Tag Archives: 2022 book reviews

Thoughts: Where Poppies Blow, by John Lewis-Stempel

The intersection between British (mostly) soldiers in World War I and nature seemed almost fanciful when I picked this one up. Like, there have been so many millions of words lavished on WWI from every possible angle, every conceivable breadth … Continue reading

Posted in Books, thoughtpinions | Tagged , , , | Leave a comment

Thoughts: Daughter of Empire, by Pamela Hicks

I want to continue my little exploration of Indian independence, and I thought Pamela Hicks’s memoir would be a good next stop, Pamela Hicks being the daughter of Lord Mountbatten, the last Viceroy of India of whom Narendra Singh Sarila … Continue reading

Posted in Books, thoughtpinions | Tagged , , , | Leave a comment

Thoughts: Shadow of the Great Game: The Untold Story of India’s Partition, by Narendra Singh Sarila

I love how every non-fiction book title is [Snappy Title]: [Cumbersome Thesis Statement So You Know What The Book Is Actually About]. Every single one. I can’t not notice it anymore. Anyway, I’ve by pure coincidence happened to read a … Continue reading

Posted in Books, thoughtpinions | Tagged , , , | Leave a comment

Thoughts: The Transit of Venus, by Shirley Hazzard

Uh looks like I entirely forgot to post this after I wrote it? Here you go! Last book I started before giving birth, first book I finished afterwards. I read a couple of chapters to baby, in the hope that … Continue reading

Posted in Books, thoughtpinions | Tagged , , | Leave a comment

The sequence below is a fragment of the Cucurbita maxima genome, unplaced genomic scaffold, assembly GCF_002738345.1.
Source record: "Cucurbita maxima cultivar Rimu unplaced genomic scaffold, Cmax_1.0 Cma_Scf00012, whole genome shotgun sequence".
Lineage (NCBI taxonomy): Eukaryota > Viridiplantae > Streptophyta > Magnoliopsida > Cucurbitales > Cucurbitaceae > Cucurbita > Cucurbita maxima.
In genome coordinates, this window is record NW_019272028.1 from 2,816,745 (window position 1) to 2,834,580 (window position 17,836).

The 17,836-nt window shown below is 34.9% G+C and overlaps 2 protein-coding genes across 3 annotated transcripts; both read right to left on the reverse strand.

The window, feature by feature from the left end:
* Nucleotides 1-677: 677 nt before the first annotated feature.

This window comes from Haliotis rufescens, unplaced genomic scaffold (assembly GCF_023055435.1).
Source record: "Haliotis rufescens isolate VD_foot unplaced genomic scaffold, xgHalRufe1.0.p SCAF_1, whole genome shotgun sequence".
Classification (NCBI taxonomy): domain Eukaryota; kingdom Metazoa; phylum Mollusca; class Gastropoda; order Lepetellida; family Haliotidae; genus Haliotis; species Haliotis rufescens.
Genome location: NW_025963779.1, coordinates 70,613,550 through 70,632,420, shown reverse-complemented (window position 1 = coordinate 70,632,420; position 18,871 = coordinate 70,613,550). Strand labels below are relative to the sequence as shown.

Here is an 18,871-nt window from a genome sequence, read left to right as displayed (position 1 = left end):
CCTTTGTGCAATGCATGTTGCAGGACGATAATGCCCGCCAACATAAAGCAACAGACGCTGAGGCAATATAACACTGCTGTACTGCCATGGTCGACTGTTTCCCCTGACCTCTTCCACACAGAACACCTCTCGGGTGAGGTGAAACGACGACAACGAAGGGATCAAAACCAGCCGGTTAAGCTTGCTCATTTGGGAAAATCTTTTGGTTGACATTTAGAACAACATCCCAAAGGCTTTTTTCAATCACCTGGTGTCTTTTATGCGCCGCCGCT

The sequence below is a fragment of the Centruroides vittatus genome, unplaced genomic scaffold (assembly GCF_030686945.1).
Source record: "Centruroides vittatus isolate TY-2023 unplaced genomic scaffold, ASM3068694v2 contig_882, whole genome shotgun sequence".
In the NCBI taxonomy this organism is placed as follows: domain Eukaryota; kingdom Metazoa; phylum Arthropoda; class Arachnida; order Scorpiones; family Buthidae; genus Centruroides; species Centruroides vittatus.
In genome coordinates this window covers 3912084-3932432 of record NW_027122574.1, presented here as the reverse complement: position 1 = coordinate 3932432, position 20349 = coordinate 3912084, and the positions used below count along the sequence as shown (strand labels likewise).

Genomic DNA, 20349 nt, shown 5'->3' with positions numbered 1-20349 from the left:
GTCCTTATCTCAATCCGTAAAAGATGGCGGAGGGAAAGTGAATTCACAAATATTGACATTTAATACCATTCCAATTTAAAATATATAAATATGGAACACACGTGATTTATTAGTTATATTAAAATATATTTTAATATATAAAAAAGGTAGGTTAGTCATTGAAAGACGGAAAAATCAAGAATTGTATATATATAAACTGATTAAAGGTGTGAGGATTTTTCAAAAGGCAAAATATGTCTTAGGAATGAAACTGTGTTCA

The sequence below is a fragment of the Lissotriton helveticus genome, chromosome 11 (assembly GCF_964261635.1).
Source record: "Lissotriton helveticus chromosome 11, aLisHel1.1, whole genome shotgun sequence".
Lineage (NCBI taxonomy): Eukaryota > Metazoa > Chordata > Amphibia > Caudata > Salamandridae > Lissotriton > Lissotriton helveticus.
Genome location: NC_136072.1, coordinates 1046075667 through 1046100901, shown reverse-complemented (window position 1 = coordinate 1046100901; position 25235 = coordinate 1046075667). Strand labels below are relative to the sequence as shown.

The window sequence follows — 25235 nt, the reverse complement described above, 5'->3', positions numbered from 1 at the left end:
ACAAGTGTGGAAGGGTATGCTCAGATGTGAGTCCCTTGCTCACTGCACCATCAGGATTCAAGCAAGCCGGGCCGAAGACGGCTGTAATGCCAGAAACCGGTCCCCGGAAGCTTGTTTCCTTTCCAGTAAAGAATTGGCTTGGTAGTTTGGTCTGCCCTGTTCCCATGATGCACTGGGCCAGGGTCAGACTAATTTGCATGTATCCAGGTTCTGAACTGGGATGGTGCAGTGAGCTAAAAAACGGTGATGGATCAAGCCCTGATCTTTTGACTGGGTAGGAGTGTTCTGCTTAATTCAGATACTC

Thoughts: The Mists of Avalon, by Marion Bradley

Warning before we start – there’ll be mentions of real life crimes in this one, involving children. Some explanations are in order. I know we’re all meant to be living in a Death of the Author world but some things … Continue reading

Posted in Books, thoughtpinions | Tagged , , | Leave a comment

Thoughts: Mothering Sunday, by Graham Swift

I have my soft spots, like anyone, and one of my guiltiest ones is life in stately homes and fancy old estates, despite my dislike of the British class system. I also like quiet stories where not much happens, but … Continue reading

Posted in Books, thoughtpinions | Tagged , | Leave a comment

Thoughts: The Man Who Was Thursday, by G. K. Chesterton

Another one off the backlog pile! Annoyingly it’s been so long since I read it that most of my very specific feelings have faded with time, but eh, we press on. Spoilers though. I deliberately didn’t read the Introduction till … Continue reading

Posted in Books, thoughtpinions | Tagged , | Leave a comment

Thought: June Fourth Elegies, by Liu Xiaobo (translated by Jeffrey Yang)

More dissident poetry! It was a rough early June in 2017 when we lost Irina Ratushinskaya and Liu Xiaobo in quick succession. This one felt a little bit like the baddies won though, if I can use such simplistic/childish language. … Continue reading

Posted in Books, thoughtpinions | Tagged , , | Leave a comment

Thoughts: Mind of the Raven, by Bernd Heinrich

Slightly embarrassing admission, I picked this one up as story research (for a story that I haven’t finished or touched in a while – indeed, the same story I read Gifts of the Crow for – but still). The tempting … Continue reading

Posted in Books, thoughtpinions | Tagged , , | Leave a comment

Thoughts: Grey is the Colour of Hope, by Irina Ratushinskaya, translated by Alonya Kojevnikov (with poems translated by David McDuff, Richard McKane and Helen Szamuely)

Grey is the Colour of Hope is Irina Ratushinskaya’s prison memoir, written in 1987 after her release from the Small Zone in the Barashevo camp, but before the dissolution of the USSR. This gives it both a very particular angle … Continue reading

Posted in Books, thoughtpinions | Tagged , , , | Leave a comment